The Bluebird Springs Community Education Project
DO YOUR PART… BE SPRINGS SMART!
The Homosassa River Alliance is working to protect & improve the Homosassa Springs and River. The Bluebird Springs with a flow of about 1 million gallons per day is a major contributor to the Homosassa Springs and River system. A SWFWMD Community Education Grant has been received to remove exotic plants, to plant native plants; to demonstrate shoreline stormwater management features; and to soften an existing vertical seawall at the Bluebird Springs County Park (a Citrus County Park). This is a joint project with the Citrus County Parks and Recreation Division. Rodney MacRae, CEO of Dockmaster's, and Gary Maidof, Director of Citrus County Development Services provided planning and design assistance.
The project started out with the county clearing the weeds from the shoreline. Using weed removal equipment, affectionately known as the spider, they removed over four truck loads of weeds and invasive plants.
The softening of the seawall included placement of riprap at the toe of an existing vertical seawall. About 200 feet of seawall were "softened" to make it a more wildlife friendly shoreline. A great deal of work was involved to get the stones in place for the riprap as the access path was too narrow for heavy trucks. The setting of the seawall was done professionally by Jimmy Devaughn's Stonewall Rip-Rap Company.
Sand and sod were brought in to fill in on the land side of the seawall. This was placed on the land side of the wall and shaped as a berm to prevent stormwater from running directly in to the spring. A slight reshaping of the landscape was made to help retain the stormwater. Here the stormwater is captured and allowed to percolate thru the soil. In addition native shrubs were installed to provide a strong root system to help stabilize the shore area. Native plants were also planted at the waters edge and in front of the rip-rap. These planting are fish and wildlife friendly and help keep the water clean.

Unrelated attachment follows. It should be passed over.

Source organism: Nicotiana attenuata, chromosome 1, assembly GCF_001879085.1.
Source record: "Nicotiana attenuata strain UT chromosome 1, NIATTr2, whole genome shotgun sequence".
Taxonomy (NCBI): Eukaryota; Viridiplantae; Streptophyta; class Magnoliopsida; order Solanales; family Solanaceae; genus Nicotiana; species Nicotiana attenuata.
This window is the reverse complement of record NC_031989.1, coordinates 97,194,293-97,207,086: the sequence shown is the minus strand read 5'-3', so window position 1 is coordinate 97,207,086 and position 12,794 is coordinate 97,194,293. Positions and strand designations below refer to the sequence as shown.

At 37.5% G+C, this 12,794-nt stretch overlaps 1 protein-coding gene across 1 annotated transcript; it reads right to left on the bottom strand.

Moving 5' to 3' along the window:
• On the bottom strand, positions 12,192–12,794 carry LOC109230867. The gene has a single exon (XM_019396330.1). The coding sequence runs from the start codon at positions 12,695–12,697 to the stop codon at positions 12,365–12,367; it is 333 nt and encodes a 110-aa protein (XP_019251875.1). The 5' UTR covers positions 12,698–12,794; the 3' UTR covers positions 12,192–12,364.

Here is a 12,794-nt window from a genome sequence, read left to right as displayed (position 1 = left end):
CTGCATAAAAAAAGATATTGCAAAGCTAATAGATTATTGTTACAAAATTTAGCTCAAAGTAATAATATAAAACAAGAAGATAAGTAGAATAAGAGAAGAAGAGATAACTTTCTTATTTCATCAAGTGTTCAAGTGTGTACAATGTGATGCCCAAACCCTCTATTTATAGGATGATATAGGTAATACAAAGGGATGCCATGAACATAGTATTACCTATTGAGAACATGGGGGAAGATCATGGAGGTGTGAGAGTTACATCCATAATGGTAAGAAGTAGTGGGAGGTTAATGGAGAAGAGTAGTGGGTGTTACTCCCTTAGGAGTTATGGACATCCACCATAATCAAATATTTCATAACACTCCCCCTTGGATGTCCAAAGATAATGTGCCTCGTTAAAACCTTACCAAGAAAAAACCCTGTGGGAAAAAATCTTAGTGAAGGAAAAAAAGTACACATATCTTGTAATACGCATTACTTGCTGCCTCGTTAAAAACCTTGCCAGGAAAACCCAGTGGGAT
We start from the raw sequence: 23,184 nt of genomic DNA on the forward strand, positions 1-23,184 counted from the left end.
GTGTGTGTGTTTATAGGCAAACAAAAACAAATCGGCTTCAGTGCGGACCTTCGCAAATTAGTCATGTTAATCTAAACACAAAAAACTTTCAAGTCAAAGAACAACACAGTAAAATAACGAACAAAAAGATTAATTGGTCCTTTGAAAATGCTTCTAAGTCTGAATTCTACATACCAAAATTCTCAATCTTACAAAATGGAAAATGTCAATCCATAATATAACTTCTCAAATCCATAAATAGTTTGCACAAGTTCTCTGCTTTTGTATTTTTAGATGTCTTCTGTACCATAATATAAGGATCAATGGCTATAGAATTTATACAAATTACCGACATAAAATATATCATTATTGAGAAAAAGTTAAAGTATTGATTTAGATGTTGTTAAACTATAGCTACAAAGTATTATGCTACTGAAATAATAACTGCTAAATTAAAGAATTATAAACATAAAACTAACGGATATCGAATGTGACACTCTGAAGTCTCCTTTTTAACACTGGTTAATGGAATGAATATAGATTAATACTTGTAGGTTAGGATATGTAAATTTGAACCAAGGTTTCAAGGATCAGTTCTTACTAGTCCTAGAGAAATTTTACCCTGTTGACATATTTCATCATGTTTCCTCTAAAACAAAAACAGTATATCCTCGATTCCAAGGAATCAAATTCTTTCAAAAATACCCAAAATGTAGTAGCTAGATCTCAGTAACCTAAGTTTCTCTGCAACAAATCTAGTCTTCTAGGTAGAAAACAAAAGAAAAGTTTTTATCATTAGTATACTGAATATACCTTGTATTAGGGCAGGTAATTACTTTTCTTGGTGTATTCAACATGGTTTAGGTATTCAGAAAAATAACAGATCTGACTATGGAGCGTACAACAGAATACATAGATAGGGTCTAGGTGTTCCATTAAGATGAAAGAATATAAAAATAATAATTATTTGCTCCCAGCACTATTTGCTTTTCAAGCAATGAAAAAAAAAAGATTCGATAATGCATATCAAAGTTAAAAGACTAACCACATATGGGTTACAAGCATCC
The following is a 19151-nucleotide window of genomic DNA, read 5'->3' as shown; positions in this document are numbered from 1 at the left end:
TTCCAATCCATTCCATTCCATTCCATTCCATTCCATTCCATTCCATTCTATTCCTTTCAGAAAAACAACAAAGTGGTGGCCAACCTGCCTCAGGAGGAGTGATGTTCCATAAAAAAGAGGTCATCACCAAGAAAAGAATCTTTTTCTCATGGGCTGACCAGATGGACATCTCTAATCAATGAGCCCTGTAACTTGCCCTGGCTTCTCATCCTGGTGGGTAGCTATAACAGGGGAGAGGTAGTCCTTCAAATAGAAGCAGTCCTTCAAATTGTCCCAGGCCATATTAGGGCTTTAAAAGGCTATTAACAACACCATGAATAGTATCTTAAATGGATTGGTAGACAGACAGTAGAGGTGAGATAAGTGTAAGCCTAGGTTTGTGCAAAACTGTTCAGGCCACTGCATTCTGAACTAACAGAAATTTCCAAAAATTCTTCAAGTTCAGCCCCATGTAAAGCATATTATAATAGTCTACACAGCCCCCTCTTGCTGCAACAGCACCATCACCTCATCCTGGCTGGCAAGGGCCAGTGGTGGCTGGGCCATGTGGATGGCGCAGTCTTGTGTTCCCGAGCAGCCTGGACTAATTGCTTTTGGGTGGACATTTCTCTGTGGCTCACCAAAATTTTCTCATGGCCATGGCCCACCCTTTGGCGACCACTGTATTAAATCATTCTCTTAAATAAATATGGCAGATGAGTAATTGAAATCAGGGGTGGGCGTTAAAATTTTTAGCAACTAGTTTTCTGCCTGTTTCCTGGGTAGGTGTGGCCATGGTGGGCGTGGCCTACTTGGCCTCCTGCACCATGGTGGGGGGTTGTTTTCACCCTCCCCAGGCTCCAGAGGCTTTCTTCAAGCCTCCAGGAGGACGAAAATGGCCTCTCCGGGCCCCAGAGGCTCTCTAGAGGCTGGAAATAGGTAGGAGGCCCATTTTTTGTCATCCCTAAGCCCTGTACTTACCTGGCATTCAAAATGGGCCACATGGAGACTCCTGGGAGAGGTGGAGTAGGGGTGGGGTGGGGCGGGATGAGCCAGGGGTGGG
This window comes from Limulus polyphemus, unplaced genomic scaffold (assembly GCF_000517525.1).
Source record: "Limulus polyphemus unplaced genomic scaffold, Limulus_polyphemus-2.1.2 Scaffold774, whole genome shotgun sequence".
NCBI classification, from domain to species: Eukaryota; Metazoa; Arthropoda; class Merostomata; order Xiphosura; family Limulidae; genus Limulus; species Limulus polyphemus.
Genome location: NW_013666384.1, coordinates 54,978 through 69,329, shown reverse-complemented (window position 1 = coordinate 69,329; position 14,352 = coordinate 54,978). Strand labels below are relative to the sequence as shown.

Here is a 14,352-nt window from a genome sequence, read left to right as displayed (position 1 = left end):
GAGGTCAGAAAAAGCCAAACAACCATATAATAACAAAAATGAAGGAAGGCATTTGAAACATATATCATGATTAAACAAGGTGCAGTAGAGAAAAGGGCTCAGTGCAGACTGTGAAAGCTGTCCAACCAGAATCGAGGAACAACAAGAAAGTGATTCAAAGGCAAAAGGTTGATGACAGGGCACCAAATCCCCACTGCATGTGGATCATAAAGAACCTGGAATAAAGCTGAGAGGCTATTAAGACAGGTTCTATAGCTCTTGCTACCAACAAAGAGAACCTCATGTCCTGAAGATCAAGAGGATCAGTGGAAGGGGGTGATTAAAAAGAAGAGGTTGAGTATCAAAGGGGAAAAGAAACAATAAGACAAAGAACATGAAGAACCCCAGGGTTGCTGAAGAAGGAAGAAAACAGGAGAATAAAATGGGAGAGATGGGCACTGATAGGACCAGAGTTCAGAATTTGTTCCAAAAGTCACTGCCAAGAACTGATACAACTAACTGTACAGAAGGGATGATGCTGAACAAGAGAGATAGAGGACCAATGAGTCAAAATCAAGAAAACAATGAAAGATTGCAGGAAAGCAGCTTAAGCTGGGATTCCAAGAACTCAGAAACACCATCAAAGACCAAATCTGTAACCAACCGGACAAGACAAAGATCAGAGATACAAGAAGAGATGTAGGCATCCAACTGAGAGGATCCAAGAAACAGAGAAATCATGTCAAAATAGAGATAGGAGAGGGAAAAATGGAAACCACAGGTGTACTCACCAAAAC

PROTECTING OUR COASTAL SPRINGS
Citrus County rests on a bed of limestone. Slightly acidic rainwater slowly works its way through the limestone dissolving channels to form an underwater drainage system. Sometimes the overlying rock collapses forming sinkholes or springs. Within this very porous landscape the soils are very sandy. Water passes through rapidly and is poorly filtered, so pollution from the land passes quickly into the underlying aquifer. Sinkholes, surface water and underground streams act as conduits to channel the pollution into the aquifer. These pollutants then emerge in the spring water.
The Florida Springs Imitative has concluded that three major concepts form the foundation for protecting our springs:
A spring is only as healthy as its recharge basin or springshed.
Activities within springsheds can and do have an adverse impact on the quality and quantity of ground water. This effects spring flow, water quality and the health of spring- run ecosystems.
Protection of spring water must occur before the water reaches the spring.
To protect Bluebird Springs, and all the springs that feed the Homosassa River, we must learn and practice water conservation habits. We must perform regular maintenance on septic tanks and accelerate the transition to sewers for all. We must protect against the negative impacts of stormwater runoff. And we must minimize fertilizer and pesticide use.
HISTORY OF BLUEBIRD SPRINGS PARK
Formerly known as the "Gator Hole," Bluebird Springs was dedicated to the citizens as part of the Villa Sites Addition to Homosassa when it was platted and recorded in 1927. In 1978 Bluebird Springs was acquired by the Citrus County Board of County Commissioners and designated as a county park.
Unfortunately, varying circumstances over the last twenty years have left Bluebird Springs in its own demise. Many attempts have been made to revitalize the Park, with the goal of making it a pristine, family-friendly park.
Two-thousand four is the turning point for Bluebird Springs Park. With the combined efforts of community organizations and partnerships with local and state government agencies, the Park is finally emerging into a welcoming locality. Moreover, the initiative taken on by one such organization, Springbusters, is finally seeing their perseverance come to fruition.
Currently the Park has pavilions, restrooms, grills, picnic tables and the County has plans for a children's playground. The future for Bluebird Springs Park is bright!
Seawalls are perhaps the worst type of construction that can occur on the shoreline of a river or spring. They create a barrier for wildlife, cause erosion, disrupt plant communities and are a visual eyesore. Seawalls adversely affect critters such as turtles that need to lay eggs in uplands. On waterfronts where there is wave action from boats, rip-rap walls help absorb the wave energy whereas vertical seawalls cause that wave action to erode the soil from the base and deposit it out further into the lake. Often you can actually see the soil that has eroded out into the waterways, creating wide flat areas. In many cases this soil makes it harder to get boats in and out during low water periods. Vertical seawalls also disrupt the natural patterns of wetland vegetation that occur on normal shorelines. Under natural conditions, trees, shrubs and their root structure pr
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